While you were sleeping... (The Sharepoint Trojan Horse)

The Wall Street Journal has a great article (and scary, too) on the collaboration/content market, and Microsoft's exceptional strategy to control it. Content? Who cares about content? Microsoft. Very much so. Here's why. Microsoft's collaboration story revolves around Sharepoint, a useful product with ambitious designs. The article describes how innocuously, insididiously companies fall into the Sharepoint trap:

The Wall Street Journal has a great article (and scary, too) on the collaboration/content market, and Microsoft's exceptional strategy to control it. Content? Who cares about content?

Microsoft. Very much so. Here's why.

Microsoft's collaboration story revolves around Sharepoint, a useful product with ambitious designs. The article describes how innocuously, insididiously companies fall into the Sharepoint trap:

When the Miami-Dade County Public Schools set out to build a way for its teachers, students and parents to collaborate online, it was surprised to discover it already had Microsoft Corp. software that could help do the job.

Included with software the school district had previously bought was something called SharePoint Services, which Miami-Dade used as the first step in creating a system for planning school programs and classes, posting notices, and handling other tasks that require its teachers and students to collaborate.

"We kind of unintentionally fell into it," says Deborah Karcher, executive officer at Miami-Dade's information-technology group.

Next thing you know, it's everywhere, and your content/data is nicely wrapped up and held by Microsoft.

Don't get me wrong: Sharepoint, for what it does, is a good product. The problem is not in its functionality, but for what it means for an enterprise. Sharepoint, to be useful, requires more (and more) Microsoft software. It's a one way road into Microsoft:

For Microsoft, SharePoint is a critical engine to increase sales of a broad array of its other software. In 2003 the company made a basic form of SharePoint available as a free download with Windows Server, a version of Windows for the large corporate computers of customers like Miami-Dade schools. The hope was that the customers would seek -- and pay for -- a newer version of the program with more collaboration features and would then go on to buy other Microsoft software....

The catch: To squeeze all of the functionality out of SharePoint, Microsoft customers need to buy extra software from the company if they don't already have it. For instance, features in the latest version of SharePoint will work only with Microsoft's Office 2007, the newest version of the business software suite. That could be a beneficial connection for Office, as Microsoft struggles to convince some business to upgrade to Office 2007 when their current Office setup works fine.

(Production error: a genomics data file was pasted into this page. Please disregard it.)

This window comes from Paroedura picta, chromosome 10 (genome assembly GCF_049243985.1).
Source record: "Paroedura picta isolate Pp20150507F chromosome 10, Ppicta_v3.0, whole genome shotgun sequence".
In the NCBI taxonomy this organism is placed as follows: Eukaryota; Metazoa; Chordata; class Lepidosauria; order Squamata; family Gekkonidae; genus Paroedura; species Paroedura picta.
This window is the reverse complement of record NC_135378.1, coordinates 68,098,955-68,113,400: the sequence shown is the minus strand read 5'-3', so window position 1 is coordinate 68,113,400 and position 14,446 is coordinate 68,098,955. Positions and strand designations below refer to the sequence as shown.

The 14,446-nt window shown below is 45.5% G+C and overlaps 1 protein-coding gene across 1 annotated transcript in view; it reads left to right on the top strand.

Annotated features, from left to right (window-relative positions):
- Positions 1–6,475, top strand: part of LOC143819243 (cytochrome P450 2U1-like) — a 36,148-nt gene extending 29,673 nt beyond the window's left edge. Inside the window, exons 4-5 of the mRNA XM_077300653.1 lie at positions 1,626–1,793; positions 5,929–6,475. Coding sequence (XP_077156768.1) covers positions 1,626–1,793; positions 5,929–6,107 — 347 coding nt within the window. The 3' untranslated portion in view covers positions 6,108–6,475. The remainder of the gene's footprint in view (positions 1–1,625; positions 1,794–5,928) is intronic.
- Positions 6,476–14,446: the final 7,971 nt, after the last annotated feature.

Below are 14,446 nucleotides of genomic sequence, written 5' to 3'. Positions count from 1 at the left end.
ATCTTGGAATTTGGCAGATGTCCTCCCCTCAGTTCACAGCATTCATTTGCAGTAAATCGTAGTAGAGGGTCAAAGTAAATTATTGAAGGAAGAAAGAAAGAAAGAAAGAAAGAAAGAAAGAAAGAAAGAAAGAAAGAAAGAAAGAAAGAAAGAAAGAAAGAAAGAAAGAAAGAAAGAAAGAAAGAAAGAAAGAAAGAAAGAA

It's a strategy that has worked phenomenally well (0 to 85 million licenses and $1B in just four years). It's a strategy that should have every CIO concerned. Open source, too, has spread like wildfire, without CIO intervention in many cases. But the difference is in the appetites of Sharepoint versus open source. If you don't like open source (databases, middleware, or whatever), you just remove it. It's open source, and generally open standards, so there's no (or little) lock-in.

Not so with Sharepoint.

The collaboration battle could have long-term strategic benefits for the companies. Once a given software maker's collaboration programs are in place, a company using them will start filling them with valuable company data, from documents to videos.

After all that company data is in the system, it's hard to move to a competing system, say some industry executives, who compare the emerging collaboration battle to an earlier era when Oracle became the market leader in databases after a mass of companies committed their information to Oracle databases. Once companies were on an Oracle database it became easier for the software maker to sell upgrades and other software -- and harder for competitors to woo away the customer.

"Owning the data is owning the customer in perpetuity," says Matt Asay, vice president at Alfresco, which makes software for managing content.

It's so easy to put the content into the system - it's very hard to get it out. Across the industry as we fixate on ERP wars, SaaS, etc., there's a quiet battle going on across the enterprise. And it's being lost to Microsoft. After all, it's just content, right?

Microsoft certainly doesn't think so. Sharepoint is its new operating system - the hub or platform upon which its hold on the enterprise tightens and extends. No matter what product you're selling into the enterprise, if you don't have a Sharepoint story, you're in trouble.

Open source is the best way to respond to Sharepoint, because you have to fight ubiquity (Windows) with ubiquity (open source). Oracle and IBM also have a good chance, because they have franchises (databases and such) that put them in a wide range of enterprises. But open source is arguably a better ubiquity play, because I don't have to sell anything to establish a beachhead. It's just a download away.

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Copyright © 2007 IDG Communications, Inc.

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